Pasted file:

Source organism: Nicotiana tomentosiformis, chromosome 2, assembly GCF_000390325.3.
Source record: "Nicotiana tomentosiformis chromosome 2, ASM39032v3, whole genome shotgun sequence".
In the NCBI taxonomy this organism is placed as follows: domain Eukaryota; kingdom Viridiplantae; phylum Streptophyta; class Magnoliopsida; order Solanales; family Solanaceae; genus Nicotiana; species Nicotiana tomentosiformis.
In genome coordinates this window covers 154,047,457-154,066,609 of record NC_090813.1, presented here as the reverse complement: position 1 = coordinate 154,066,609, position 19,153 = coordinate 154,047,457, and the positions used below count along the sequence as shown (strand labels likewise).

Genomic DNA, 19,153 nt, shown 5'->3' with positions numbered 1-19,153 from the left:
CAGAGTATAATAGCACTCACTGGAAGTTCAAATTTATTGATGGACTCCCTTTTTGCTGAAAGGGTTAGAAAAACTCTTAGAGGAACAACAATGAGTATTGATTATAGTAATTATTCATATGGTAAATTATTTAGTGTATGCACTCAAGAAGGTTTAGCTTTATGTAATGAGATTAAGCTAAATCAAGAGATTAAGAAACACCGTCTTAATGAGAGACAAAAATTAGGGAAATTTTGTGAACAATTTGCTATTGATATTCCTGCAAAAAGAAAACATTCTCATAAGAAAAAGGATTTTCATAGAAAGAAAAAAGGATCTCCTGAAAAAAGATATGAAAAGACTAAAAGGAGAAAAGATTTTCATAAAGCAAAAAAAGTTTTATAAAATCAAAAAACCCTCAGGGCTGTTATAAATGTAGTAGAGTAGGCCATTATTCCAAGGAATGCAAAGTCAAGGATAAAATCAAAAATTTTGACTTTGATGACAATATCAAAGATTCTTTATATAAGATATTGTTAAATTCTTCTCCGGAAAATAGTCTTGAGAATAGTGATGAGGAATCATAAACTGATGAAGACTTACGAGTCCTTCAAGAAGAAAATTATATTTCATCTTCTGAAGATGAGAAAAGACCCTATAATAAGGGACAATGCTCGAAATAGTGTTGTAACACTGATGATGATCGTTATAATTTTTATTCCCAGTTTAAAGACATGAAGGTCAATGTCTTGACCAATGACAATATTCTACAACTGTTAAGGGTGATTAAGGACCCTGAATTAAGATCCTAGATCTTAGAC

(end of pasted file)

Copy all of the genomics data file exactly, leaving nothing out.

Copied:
Source organism: Nicotiana tomentosiformis, chromosome 2, assembly GCF_000390325.3.
Source record: "Nicotiana tomentosiformis chromosome 2, ASM39032v3, whole genome shotgun sequence".
In the NCBI taxonomy this organism is placed as follows: domain Eukaryota; kingdom Viridiplantae; phylum Streptophyta; class Magnoliopsida; order Solanales; family Solanaceae; genus Nicotiana; species Nicotiana tomentosiformis.
In genome coordinates this window covers 154,047,457-154,066,609 of record NC_090813.1, presented here as the reverse complement: position 1 = coordinate 154,066,609, position 19,153 = coordinate 154,047,457, and the positions used below count along the sequence as shown (strand labels likewise).

Genomic DNA, 19,153 nt, shown 5'->3' with positions numbered 1-19,153 from the left:
CAGAGTATAATAGCACTCACTGGAAGTTCAAATTTATTGATGGACTCCCTTTTTGCTGAAAGGGTTAGAAAAACTCTTAGAGGAACAACAATGAGTATTGATTATAGTAATTATTCATATGGTAAATTATTTAGTGTATGCACTCAAGAAGGTTTAGCTTTATGTAATGAGATTAAGCTAAATCAAGAGATTAAGAAACACCGTCTTAATGAGAGACAAAAATTAGGGAAATTTTGTGAACAATTTGCTATTGATATTCCTGCAAAAAGAAAACATTCTCATAAGAAAAAGGATTTTCATAGAAAGAAAAAAGGATCTCCTGAAAAAAGATATGAAAAGACTAAAAGGAGAAAAGATTTTCATAAAGCAAAAAAAGTTTTATAAAATCAAAAAACCCTCAGGGCTGTTATAAATGTAGTAGAGTAGGCCATTATTCCAAGGAATGCAAAGTCAAGGATAAAATCAAAAATTTTGACTTTGATGACAATATCAAAGATTCTTTATATAAGATATTGTTAAATTCTTCTCCGGAAAATAGTCTTGAGAATAGTGATGAGGAATCATAAACTGATGAAGACTTACGAGTCCTTCAAGAAGAAAATTATATTTCATCTTCTGAAGATGAGAAAAGACCCTATAATAAGGGACAATGCTCGAAATAGTGTTGTAACACTGATGATGATCGTTATAATTTTTATTCCCAGTTTAAAGACATGAAGGTCAATGTCTTGACCAATGACAATATTCTACAACTGTTAAGGGTGATTAAGGACCCTGAATTAAGATCCTAGATCTTAGAC